On Tuesday, April 20, at around 2:30 p.m., it was announced that the jury on the Derek Chauvin trial had reached a consensus.
In anticipation of the results of the Chauvin trial, McDaniel’s Diversity, Equity, and Inclusion administrative task force held a call to deliberate on responses to the trial’s potential outcomes. While on the call, they got the news that the verdict would be read in court. They departed from the call to hear the results live.
Derek Chauvin has been convicted on all three charges: unintentional second-degree murder, third-degree murder, and second-degree manslaughter.
McDaniel’s DEI task force reunited for a meeting to decide what to do in response to the results of the trial.
Elizabeth Towle, Dean of Students, said “We came back on knowing that everyone has processed and has a different reaction to this whole George Floyd tragedy. We thought, okay, we know it’s short notice, but let’s just give students a safe place to come and process their feelings or be with other people who are maybe feeling the same way, just to be around others in case that would help them to feel better and feel more supported.”
After the Chauvin verdict was announced, Towle called Aaron White, SGA’s president, and they decided to postpone the Ask McDaniel Anything event that was originally scheduled for Tuesday at 6:00 p.m. and encourage students to attend the gathering at the fountain.
At 5:35 p.m., students received an email from the President’s Office. President Casey wrote “All of us at McDaniel must view today’s guilty verdict as yet another call to action as we continue to make McDaniel a more just and equitable community. As members of that community, we can find solace in one another and the principles that bring us together.”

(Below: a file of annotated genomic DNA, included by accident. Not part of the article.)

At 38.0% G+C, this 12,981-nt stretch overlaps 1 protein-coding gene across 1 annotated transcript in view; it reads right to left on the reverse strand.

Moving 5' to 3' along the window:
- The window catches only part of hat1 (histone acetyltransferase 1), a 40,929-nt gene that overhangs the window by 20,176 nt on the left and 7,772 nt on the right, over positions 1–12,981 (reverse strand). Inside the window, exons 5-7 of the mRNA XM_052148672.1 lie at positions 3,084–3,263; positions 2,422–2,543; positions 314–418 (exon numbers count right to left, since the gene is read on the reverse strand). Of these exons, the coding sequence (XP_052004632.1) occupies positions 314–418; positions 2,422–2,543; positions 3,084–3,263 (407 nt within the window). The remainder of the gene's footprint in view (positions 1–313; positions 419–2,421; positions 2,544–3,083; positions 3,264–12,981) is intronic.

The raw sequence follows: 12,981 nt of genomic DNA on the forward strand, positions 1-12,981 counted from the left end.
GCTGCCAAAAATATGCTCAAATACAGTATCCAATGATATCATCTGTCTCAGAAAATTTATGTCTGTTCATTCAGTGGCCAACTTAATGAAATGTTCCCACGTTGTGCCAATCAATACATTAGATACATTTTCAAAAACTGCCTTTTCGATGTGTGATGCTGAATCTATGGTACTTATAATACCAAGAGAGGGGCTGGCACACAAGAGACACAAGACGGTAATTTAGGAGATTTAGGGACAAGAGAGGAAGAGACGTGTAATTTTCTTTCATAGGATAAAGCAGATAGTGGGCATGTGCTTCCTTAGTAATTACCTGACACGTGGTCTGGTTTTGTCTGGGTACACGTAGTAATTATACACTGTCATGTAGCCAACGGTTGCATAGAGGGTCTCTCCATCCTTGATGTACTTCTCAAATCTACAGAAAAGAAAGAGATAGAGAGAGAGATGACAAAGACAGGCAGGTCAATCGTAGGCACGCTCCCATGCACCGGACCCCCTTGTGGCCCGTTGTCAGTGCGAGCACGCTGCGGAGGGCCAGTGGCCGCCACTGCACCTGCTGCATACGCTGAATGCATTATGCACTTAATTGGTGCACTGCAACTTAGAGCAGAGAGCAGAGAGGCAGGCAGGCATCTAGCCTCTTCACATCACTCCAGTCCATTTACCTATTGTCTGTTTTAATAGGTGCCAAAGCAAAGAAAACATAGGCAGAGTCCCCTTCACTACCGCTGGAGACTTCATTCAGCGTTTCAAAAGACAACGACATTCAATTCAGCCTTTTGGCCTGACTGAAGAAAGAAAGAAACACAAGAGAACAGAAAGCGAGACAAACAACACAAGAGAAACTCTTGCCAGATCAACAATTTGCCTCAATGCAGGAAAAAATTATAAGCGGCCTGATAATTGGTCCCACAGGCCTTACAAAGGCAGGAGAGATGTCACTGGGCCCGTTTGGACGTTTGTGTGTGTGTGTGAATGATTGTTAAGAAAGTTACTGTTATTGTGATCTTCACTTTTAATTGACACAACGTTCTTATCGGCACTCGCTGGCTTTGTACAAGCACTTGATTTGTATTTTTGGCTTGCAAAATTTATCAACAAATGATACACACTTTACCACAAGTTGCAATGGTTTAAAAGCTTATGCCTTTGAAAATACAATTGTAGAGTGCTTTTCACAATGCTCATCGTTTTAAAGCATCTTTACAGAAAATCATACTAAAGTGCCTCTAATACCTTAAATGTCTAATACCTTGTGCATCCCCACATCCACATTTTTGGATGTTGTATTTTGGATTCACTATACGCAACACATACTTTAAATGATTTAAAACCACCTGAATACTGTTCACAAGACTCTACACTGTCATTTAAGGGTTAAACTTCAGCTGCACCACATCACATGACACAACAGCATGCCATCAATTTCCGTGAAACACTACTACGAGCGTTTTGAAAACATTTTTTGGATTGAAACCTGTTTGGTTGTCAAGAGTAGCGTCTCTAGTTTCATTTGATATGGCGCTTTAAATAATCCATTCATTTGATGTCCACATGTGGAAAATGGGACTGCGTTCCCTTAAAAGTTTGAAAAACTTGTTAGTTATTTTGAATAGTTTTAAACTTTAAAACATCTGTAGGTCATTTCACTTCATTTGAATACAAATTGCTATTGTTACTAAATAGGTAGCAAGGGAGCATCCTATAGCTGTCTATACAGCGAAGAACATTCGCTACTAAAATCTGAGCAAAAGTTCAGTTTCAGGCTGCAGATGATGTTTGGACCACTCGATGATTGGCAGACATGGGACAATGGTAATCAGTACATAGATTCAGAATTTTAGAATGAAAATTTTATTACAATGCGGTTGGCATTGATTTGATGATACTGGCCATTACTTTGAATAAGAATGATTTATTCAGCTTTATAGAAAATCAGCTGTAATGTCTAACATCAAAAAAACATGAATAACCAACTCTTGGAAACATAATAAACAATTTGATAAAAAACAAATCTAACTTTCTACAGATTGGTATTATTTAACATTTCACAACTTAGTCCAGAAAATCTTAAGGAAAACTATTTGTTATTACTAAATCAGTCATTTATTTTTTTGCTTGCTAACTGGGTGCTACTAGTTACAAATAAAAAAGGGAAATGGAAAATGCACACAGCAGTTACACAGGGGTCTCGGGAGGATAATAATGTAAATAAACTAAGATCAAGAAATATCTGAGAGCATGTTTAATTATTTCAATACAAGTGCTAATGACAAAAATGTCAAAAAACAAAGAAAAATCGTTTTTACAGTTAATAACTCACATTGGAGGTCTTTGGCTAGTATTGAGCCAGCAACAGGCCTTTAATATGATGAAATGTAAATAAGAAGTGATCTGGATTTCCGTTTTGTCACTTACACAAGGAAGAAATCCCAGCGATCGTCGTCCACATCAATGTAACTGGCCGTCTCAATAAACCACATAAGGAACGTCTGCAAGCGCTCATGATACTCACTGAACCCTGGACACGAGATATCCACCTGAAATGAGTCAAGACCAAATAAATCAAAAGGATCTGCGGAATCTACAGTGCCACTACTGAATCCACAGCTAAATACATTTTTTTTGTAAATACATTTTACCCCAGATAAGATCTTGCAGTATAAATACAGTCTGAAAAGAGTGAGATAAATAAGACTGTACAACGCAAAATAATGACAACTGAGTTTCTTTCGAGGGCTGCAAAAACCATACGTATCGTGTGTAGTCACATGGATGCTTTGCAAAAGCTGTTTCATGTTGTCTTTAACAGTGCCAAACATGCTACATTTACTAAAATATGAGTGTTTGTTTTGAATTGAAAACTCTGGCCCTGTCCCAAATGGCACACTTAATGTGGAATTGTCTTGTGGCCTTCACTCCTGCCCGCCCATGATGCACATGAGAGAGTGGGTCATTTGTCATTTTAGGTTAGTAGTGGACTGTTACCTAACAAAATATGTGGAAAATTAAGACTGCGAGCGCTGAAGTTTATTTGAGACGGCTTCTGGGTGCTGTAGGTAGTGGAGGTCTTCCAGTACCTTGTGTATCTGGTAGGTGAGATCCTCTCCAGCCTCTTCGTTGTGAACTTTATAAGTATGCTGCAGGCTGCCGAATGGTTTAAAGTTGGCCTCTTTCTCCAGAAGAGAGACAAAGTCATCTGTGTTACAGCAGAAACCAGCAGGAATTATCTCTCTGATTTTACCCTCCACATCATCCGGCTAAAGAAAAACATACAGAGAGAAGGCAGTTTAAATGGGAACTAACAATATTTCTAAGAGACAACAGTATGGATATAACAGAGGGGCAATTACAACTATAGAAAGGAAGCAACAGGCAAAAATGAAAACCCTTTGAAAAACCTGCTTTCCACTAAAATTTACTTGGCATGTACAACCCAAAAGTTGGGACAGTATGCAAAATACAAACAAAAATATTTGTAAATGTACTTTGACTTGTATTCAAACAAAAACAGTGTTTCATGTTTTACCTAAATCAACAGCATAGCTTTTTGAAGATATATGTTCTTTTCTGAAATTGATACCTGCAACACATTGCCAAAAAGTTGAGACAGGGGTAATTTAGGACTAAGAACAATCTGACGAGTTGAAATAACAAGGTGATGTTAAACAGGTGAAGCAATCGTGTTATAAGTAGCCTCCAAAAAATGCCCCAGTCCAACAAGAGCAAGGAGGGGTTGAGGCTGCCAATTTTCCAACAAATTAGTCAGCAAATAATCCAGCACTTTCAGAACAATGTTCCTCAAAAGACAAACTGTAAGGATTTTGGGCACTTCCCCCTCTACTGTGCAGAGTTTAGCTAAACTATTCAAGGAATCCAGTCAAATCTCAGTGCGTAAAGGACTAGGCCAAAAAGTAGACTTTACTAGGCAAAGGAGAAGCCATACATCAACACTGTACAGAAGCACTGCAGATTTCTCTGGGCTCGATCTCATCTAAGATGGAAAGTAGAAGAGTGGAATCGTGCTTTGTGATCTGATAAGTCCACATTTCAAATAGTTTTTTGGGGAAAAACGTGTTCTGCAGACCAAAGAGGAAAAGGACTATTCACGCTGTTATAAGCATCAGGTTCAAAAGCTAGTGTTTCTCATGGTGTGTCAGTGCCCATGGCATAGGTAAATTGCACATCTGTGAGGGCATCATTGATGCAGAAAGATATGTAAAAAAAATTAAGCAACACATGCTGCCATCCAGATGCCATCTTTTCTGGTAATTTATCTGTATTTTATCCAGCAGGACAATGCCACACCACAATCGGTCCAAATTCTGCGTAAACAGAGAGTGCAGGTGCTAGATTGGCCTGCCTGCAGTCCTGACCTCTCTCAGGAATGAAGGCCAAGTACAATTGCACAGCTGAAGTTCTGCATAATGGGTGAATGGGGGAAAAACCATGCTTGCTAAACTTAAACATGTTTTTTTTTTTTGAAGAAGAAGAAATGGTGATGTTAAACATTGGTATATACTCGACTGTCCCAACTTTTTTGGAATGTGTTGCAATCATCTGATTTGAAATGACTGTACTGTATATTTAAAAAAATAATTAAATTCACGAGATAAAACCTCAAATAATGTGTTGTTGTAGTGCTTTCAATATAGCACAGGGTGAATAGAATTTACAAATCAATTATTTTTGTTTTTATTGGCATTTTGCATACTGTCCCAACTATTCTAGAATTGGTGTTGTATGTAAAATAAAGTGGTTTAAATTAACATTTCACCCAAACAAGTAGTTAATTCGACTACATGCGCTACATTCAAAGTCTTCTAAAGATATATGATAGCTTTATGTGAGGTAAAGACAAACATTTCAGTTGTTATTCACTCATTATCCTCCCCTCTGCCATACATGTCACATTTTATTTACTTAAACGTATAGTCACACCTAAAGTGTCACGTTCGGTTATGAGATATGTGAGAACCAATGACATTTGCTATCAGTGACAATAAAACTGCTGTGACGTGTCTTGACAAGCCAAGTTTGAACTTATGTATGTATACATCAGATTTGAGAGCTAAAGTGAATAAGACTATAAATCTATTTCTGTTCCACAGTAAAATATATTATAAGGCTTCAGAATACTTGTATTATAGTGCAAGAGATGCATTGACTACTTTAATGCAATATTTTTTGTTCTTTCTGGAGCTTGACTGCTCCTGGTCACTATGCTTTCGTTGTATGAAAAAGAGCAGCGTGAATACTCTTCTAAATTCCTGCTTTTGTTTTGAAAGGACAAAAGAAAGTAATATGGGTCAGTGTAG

Casey’s email invited students to the McTeer-Zepp Memorial Plaza in front of Big Baker chapel to find comfort with one another and support from staff.
Towle said “in our journey as a community, how we deal with tragedy like this, it feels like we need a commonplace to do that. People have talked at different times about the fountain being that place.”
The small crowd at the gathering consisted mostly of staff members and administrators from residence life, the office of student engagement, the office of diversity, equity, and inclusion, the first stop office, academic life, the wellness center, campus safety, admissions, and the provost’s office. There were few students present.
The atmosphere was quiet and consisted mostly of casual conversation between students, staff, and administrators. Some administrators shared their experiences of being on campus during the O.J. Simpson trial, where the nation was similarly gripped to news outlets, waiting for the results of the intense trial.
“While there hasn’t necessarily been a lot of conversation about Derek Chauvin and the verdict, it seems like it’s still a good opportunity for members of the community who want to, to be together. And that’s what the point was,” said Towle.
“The part of the verdict that I think is the hardest is the emotion of it, and I think is the hardest is the emotion of it, and I think some people expressing that or talking about it, I don’t think as a country we’re very deft at. I think sometimes this is what you see. I think if there were more students just the act of being together is the important element,” said Towle.
Towle speculated that the Ask McDaniel Anything will be rescheduled to some time in the next week, potentially next Tuesday.